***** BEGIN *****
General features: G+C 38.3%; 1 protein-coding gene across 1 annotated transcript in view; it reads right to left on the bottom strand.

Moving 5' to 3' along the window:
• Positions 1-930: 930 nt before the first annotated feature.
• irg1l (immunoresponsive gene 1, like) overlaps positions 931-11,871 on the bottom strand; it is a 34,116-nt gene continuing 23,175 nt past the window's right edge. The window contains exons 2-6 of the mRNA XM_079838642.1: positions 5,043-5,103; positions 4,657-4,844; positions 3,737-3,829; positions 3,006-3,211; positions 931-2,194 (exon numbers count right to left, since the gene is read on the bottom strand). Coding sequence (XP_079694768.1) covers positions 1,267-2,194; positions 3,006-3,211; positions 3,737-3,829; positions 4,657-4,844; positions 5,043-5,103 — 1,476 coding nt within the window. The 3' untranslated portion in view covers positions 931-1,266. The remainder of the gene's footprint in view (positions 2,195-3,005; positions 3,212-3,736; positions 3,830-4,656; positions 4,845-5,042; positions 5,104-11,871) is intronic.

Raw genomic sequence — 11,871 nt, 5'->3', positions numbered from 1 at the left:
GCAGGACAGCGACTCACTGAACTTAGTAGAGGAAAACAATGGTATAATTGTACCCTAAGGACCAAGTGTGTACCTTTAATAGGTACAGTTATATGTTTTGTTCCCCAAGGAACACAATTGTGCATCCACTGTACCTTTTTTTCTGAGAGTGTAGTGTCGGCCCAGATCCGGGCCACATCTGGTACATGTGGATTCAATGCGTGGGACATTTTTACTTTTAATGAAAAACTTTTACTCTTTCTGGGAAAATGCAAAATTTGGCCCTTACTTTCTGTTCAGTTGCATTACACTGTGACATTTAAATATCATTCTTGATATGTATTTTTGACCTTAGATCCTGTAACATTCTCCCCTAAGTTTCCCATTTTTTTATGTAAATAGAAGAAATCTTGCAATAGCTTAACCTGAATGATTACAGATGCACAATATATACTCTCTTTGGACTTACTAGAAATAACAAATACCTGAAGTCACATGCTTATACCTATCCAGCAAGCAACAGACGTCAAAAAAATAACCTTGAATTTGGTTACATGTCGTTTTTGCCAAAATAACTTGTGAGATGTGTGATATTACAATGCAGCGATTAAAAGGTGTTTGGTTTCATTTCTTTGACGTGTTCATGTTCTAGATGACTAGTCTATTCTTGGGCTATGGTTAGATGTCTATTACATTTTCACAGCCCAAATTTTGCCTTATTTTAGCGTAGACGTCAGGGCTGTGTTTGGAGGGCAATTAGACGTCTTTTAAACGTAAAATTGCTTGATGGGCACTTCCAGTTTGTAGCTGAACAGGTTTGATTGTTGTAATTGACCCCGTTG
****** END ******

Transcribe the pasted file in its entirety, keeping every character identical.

General features: G+C 38.3%; 1 protein-coding gene across 1 annotated transcript in view; it reads right to left on the bottom strand.

Moving 5' to 3' along the window:
• Positions 1-930: 930 nt before the first annotated feature.
• irg1l (immunoresponsive gene 1, like) overlaps positions 931-11,871 on the bottom strand; it is a 34,116-nt gene continuing 23,175 nt past the window's right edge. The window contains exons 2-6 of the mRNA XM_079838642.1: positions 5,043-5,103; positions 4,657-4,844; positions 3,737-3,829; positions 3,006-3,211; positions 931-2,194 (exon numbers count right to left, since the gene is read on the bottom strand). Coding sequence (XP_079694768.1) covers positions 1,267-2,194; positions 3,006-3,211; positions 3,737-3,829; positions 4,657-4,844; positions 5,043-5,103 — 1,476 coding nt within the window. The 3' untranslated portion in view covers positions 931-1,266. The remainder of the gene's footprint in view (positions 2,195-3,005; positions 3,212-3,736; positions 3,830-4,656; positions 4,845-5,042; positions 5,104-11,871) is intronic.

Raw genomic sequence — 11,871 nt, 5'->3', positions numbered from 1 at the left:
GCAGGACAGCGACTCACTGAACTTAGTAGAGGAAAACAATGGTATAATTGTACCCTAAGGACCAAGTGTGTACCTTTAATAGGTACAGTTATATGTTTTGTTCCCCAAGGAACACAATTGTGCATCCACTGTACCTTTTTTTCTGAGAGTGTAGTGTCGGCCCAGATCCGGGCCACATCTGGTACATGTGGATTCAATGCGTGGGACATTTTTACTTTTAATGAAAAACTTTTACTCTTTCTGGGAAAATGCAAAATTTGGCCCTTACTTTCTGTTCAGTTGCATTACACTGTGACATTTAAATATCATTCTTGATATGTATTTTTGACCTTAGATCCTGTAACATTCTCCCCTAAGTTTCCCATTTTTTTATGTAAATAGAAGAAATCTTGCAATAGCTTAACCTGAATGATTACAGATGCACAATATATACTCTCTTTGGACTTACTAGAAATAACAAATACCTGAAGTCACATGCTTATACCTATCCAGCAAGCAACAGACGTCAAAAAAATAACCTTGAATTTGGTTACATGTCGTTTTTGCCAAAATAACTTGTGAGATGTGTGATATTACAATGCAGCGATTAAAAGGTGTTTGGTTTCATTTCTTTGACGTGTTCATGTTCTAGATGACTAGTCTATTCTTGGGCTATGGTTAGATGTCTATTACATTTTCACAGCCCAAATTTTGCCTTATTTTAGCGTAGACGTCAGGGCTGTGTTTGGAGGGCAATTAGACGTCTTTTAAACGTAAAATTGCTTGATGGGCACTTCCAGTTTGTAGCTGAACAGGTTTGATTGTTGTAATTGACCCCGTTG